What you need to know:
- Our results showed that cutting emissions globally and investing in socioeconomic development locally can reduce the risk of conflict.
- Unfortunately, it’s extremely difficult to understand how climate change will actually affect conflict risk.
- The future trajectories of global warming and conflict are both surrounded by uncertainty.
The Horn of Africa, on the eastern coast of the continent, is currently being battered by an intense and sustained drought thanks to which around 20 million people are going hungry. And, given the ongoing armed conflict in the region – particularly in Somalia and Ethiopia – safely getting nutritious food to these hungry people has become even more challenging.
This isn’t the first time these two situations have coincided in this region, but this time they’re both worsened by high wheat prices – thanks to the war in Ukraine and export embargoes in India affecting access to traditional foods such as porridge.
Whether directly or indirectly, both drought and conflict can be linked to climate change. It’s of course vital to tackle these problems now. But if we don’t simultaneously address the long-term impacts of climate change too, any efforts we make in the present will be in vain.
To try to project future risks from armed conflict in the region into the future, we – researchers from Utrecht University and the Netherlands Environmental Assessment Agency, together with the Peace Research Institute Oslo and Uppsala University – created a new machine learning model to look at how different scenarios of armed conflict over the African continent could play out between now and 2050. Specifically, we wanted to know how armed conflict could be affected by climate change, as well as by future social and economic development.
Our results showed that cutting emissions globally and investing in socioeconomic development locally can reduce the risk of conflict. Doing this would also have the added benefits of helping local food production flourish and lowering dependency on the international trade market. But when we ran this scenario, the Horn of Africa still remained especially prone to conflict.
We needed to understand why this area remains more at risk than others. First, we specifically looked at the effect of climate change on conflict, using indicators such as soil moisture and rainfall.
What our model suggested was that these environmental factors weren’t actually as important as socioeconomic factors – such as education and GDP – because they usually merely light the spark of conflict risk in situations where people are already struggling. That means, to avoid future conflicts being triggered, it’s crucial to focus on investing in education for young people – women in particular – and improving local housing, markets, schools and hospitals.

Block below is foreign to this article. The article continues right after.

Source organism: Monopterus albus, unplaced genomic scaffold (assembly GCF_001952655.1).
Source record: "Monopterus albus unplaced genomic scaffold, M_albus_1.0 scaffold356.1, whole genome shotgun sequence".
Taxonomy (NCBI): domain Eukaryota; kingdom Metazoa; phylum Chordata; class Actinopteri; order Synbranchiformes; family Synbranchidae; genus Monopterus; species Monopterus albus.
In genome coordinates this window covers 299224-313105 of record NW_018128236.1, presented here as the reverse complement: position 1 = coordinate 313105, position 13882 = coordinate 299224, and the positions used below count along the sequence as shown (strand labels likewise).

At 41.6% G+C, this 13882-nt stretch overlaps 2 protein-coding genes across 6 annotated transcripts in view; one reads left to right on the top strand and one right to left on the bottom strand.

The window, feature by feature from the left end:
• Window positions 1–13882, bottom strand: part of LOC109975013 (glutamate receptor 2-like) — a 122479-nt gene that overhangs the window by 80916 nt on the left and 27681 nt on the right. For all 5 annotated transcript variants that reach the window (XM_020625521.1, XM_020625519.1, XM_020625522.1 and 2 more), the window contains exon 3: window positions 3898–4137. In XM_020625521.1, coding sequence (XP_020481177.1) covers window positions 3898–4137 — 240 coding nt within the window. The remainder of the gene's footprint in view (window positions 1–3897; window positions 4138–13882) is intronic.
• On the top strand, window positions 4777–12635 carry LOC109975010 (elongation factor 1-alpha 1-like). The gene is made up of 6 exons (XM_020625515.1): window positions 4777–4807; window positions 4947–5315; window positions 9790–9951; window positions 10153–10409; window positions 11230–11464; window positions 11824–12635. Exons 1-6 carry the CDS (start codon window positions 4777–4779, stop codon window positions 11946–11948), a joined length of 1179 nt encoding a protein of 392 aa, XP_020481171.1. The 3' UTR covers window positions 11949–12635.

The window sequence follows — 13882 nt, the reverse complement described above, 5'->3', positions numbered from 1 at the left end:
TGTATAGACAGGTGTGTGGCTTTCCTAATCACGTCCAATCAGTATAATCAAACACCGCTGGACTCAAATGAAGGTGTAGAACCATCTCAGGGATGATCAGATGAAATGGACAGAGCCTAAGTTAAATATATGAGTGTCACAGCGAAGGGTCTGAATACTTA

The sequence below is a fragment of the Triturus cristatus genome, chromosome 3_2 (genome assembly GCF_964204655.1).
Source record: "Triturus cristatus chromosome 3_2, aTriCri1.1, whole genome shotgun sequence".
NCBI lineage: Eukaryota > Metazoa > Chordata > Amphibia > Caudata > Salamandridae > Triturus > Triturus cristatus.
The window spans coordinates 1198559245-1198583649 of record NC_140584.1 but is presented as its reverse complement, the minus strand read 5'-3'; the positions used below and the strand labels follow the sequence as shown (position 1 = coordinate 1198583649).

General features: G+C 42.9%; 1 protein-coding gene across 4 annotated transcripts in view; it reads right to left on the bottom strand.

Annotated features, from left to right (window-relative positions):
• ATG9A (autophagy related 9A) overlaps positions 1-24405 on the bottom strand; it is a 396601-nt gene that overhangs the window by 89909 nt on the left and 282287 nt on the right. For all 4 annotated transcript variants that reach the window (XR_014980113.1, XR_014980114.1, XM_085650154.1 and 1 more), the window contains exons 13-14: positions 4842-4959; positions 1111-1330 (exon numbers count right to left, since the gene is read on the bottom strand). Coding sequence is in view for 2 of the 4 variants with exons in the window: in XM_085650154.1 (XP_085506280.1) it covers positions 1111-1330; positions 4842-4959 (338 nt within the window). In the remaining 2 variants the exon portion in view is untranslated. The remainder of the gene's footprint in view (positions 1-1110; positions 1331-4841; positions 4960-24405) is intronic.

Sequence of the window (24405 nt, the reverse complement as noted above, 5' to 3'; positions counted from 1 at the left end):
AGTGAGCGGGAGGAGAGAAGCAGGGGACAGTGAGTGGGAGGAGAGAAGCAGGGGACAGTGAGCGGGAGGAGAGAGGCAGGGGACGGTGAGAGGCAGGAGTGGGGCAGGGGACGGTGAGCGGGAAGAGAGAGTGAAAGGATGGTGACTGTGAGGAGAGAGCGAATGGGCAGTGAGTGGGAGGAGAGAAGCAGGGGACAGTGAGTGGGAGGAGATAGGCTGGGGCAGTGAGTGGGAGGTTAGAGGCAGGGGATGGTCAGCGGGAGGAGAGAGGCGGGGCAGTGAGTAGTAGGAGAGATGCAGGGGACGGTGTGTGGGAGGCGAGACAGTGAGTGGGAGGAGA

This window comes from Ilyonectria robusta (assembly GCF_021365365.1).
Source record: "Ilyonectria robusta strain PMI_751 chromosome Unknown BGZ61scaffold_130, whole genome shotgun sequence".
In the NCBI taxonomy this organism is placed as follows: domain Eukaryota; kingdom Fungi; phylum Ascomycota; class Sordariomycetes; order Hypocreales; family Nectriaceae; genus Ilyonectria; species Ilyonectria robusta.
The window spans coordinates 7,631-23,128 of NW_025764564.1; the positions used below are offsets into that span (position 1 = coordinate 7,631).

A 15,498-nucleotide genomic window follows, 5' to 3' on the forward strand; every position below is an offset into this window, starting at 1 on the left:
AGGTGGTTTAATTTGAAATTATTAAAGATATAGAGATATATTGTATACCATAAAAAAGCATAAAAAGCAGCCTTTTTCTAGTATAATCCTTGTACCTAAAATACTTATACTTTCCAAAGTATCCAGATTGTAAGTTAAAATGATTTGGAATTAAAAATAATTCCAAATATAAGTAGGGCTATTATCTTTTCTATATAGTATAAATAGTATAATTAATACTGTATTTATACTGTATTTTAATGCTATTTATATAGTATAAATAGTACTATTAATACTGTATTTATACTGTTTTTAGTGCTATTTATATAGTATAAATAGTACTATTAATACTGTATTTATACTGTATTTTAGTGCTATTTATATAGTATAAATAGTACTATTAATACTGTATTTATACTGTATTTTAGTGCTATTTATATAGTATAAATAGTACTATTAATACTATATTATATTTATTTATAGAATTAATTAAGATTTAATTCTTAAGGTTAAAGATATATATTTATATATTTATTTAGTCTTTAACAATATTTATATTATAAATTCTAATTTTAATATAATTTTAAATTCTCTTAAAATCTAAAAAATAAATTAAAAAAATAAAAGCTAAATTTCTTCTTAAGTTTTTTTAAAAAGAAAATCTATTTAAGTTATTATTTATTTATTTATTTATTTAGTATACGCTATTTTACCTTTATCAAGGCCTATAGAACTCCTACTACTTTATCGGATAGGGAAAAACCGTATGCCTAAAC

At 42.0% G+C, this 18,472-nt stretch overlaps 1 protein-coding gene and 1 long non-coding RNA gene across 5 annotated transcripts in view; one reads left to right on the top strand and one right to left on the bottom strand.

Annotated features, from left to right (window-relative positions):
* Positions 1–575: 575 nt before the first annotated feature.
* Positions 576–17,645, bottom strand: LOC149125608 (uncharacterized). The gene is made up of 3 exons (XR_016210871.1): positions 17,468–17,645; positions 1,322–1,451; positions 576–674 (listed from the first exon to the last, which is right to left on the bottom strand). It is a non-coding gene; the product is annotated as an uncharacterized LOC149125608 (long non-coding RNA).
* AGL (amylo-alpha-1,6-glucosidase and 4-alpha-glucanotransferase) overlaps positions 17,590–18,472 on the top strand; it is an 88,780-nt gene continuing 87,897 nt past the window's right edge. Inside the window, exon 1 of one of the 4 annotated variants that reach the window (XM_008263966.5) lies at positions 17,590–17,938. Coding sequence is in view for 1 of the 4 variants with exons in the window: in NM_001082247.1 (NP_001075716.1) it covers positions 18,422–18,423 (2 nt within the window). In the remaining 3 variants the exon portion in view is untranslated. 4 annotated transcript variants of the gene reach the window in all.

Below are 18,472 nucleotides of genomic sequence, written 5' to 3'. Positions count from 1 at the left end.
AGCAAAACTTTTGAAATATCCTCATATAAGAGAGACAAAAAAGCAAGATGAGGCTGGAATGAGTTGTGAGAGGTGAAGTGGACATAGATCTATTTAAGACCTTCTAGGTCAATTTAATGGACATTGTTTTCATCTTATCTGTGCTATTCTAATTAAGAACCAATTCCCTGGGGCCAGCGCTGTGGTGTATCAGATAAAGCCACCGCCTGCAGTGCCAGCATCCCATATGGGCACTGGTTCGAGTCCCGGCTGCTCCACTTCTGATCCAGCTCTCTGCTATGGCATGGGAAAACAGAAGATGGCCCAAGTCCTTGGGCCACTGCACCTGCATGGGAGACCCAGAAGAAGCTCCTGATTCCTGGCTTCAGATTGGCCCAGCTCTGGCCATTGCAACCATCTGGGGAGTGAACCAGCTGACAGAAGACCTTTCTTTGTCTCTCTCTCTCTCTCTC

But we also found that in large parts of eastern Africa, climate change is still going to increase conflict risk. To prepare for that, we need climate adaptation and peace-building programmes that take environmental change into account.
For example, it’s important that local farmers are given better access to banks and insurance, so if their crops fail one year they can start again the next. Farms need to prioritise crops that are more resilient against drought, such as quinoa, millet and sorghum. And financial organisations, governments, businesses and local communities must all be made responsible for lowering emissions and keeping climate change to a minimum.
Unfortunately, it’s extremely difficult to understand how climate change will actually affect conflict risk. The future trajectories of global warming and conflict are both surrounded by uncertainty.
Just because conflict was driven by certain factors in the past doesn’t mean that those factors will influence conflict in the same ways in the future, meaning that using history to project upcoming conflict is tricky. And geopolitical shifts, such as the current war in Ukraine, can alter conflict risk by raising food prices, slowing economic growth and causing tension between national governments.
Developing and improving the accuracy of long-term conflict risk projections like ours is vitally important – not just to help prevent conflict now, but also to decide how to adapt to a changing climate in ways that will also reduce the likelihood of conflict. That could include programmes creating stable, inclusive employment opportunities for young people, or running intercommunity projects designed to reduce tensions between farmers and herders over land use.